Protected Ground of Citizenship does not Include Permanent Residency

  • June 21, 2021
  • BakerLaw

Ontario’s Divisional Court allowed an application for judicial review regarding the 2018 case of Haseeb v. Imperial Oil (Link) .While the Tribunal had ruled that the protected ground of citizenship extended to permanent residents, the Divisional Court disagreed and overturned this finding.

The case was brought by Muhammad Haseeb –a mechanical engineering student in his final term at McGill University who had filled out an online application for a position with the Respondent – Imperial Oil.

The job application required that any prospective employee be eligible to work in Canada permanently. At the time he applied, Mr. Haseeb was an international student with a student visa, upon graduation he would become eligible for a post-graduate work permit for a fixed term of three years which would permit him to work full-time in Canada.

Mr. Haseeb was later offered a position with the company, on the condition that he provide documentary proof of citizenship or permanent residency. When Mr. Haseeb revealed that he was not a permanent resident, Imperial Oil rescinded the offer. Mr. Haseeb then filed an application with the HRTO alleging discrimination on the basis of citizenship.

The HRTO allowed the application, ruling that the permanent residence requirement discriminated against Haseeb on the basis of citizenship and could not be justified as a bona fide occupational requirement. The HRTO ruled that to obtain protection from discrimination on the basis of citizenship the applicant only needed to establish that the alleged discriminatory treatment was linked to their personal characteristic of being a non-citizen.

Now, the Divisional Court has held that the Tribunal’s finding was unreasonable (Link) [Haseeb]. The majority of the Court held that the ordinary meaning of permanent residency is separate from and extends beyond citizenship. Therefore, to include it as covered by the ground of citizenship is to add “substance to the ground that would not otherwise have been there” (Haseeb, at para 47). Since permanent residency is not a ground identified in the Ontario Human Rights Code (Link) [Code], there could not be a prima facie case demonstrating discrimination on the requirement that an employee be permanently residing in Canada.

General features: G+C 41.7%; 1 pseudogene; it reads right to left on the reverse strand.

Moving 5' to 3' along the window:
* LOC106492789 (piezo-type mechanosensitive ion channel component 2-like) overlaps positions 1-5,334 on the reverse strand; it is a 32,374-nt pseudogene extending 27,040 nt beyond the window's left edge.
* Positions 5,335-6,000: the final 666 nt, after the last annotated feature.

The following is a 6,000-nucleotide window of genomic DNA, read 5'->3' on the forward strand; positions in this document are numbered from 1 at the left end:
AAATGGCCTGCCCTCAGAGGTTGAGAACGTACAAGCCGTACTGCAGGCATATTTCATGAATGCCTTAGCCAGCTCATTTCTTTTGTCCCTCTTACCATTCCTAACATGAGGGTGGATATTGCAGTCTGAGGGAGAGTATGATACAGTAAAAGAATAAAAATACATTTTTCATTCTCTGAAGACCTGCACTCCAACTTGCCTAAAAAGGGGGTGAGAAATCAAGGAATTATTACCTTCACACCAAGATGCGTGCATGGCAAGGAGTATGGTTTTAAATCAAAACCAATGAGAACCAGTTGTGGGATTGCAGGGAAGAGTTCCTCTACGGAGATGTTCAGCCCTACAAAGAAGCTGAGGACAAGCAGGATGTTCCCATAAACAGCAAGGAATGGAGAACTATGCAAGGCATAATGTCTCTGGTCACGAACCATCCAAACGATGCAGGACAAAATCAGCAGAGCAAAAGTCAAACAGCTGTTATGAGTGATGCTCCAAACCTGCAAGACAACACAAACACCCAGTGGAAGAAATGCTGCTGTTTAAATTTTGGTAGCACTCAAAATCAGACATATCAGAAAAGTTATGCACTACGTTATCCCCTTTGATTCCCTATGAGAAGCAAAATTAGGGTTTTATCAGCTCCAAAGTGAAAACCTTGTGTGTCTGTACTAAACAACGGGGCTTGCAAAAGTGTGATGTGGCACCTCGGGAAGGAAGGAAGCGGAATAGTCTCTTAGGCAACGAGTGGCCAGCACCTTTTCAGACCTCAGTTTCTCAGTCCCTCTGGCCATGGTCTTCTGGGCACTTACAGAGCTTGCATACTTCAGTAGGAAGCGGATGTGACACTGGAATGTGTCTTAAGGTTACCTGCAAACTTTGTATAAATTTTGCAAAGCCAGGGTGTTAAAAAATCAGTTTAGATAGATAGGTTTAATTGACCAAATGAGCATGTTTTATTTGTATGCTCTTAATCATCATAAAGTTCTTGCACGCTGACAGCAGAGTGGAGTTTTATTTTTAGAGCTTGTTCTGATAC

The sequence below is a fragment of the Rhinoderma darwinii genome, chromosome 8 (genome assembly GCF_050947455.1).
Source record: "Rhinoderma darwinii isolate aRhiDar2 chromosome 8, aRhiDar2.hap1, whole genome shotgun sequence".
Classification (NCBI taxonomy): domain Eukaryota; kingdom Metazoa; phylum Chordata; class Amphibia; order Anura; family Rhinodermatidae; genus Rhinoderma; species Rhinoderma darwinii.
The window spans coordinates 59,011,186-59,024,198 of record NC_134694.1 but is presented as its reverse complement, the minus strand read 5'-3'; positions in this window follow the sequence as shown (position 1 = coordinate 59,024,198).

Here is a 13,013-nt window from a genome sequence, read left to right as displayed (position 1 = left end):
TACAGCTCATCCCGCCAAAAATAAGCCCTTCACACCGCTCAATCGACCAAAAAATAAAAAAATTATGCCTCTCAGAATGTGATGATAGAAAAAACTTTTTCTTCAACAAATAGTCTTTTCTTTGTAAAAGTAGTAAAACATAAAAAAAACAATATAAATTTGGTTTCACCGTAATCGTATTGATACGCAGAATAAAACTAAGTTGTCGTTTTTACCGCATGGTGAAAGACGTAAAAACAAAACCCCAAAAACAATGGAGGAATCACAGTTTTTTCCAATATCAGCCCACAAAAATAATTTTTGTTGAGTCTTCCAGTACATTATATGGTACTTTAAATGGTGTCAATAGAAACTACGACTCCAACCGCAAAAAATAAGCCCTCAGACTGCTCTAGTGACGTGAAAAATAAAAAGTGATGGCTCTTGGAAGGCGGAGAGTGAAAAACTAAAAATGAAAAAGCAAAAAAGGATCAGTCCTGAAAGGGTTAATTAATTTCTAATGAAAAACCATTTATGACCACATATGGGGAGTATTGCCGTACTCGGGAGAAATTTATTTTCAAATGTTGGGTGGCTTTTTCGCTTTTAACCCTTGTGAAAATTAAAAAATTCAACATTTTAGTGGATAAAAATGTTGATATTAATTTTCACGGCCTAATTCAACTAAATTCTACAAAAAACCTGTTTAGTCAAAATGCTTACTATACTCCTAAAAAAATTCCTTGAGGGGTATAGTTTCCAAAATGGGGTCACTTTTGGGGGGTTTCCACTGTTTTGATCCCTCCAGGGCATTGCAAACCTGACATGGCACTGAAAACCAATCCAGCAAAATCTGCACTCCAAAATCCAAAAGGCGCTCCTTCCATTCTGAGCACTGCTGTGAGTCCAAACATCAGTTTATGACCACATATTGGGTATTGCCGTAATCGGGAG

Writing in dissent, Justice H.E. Sachs held that the HRTO had been reasonable in determining the meaning of citizenship under the Code. Further, the HRTO’s interpretation of citizenship was in line with Legislature’s express intent, citing s.16 of the Code which contemplates discrimination on the basis of permanent residency and citizenship. From the dissent’s perspective, it did not matter that some non-citizens were not disadvantaged by the requirement. It was enough that only non-citizens were disadvantaged by Imperial Oil’s requirement, thus demonstrating discrimination on the basis of citizenship.

The Divisional Court’s decision limits protection to those who are not permanently residing in Canada. Following the initial HRTO ruling, it appeared that residency could no longer be including as a requirement for job applications, tenancy applications, service applications, or other areas covered by the Code. However, the Divisional Court’s ruling that citizenship excludes permanent residency as a characteristic that is protected under the Code, means that employers and others with Code-related obligations can make distinctions based on residency requirements.



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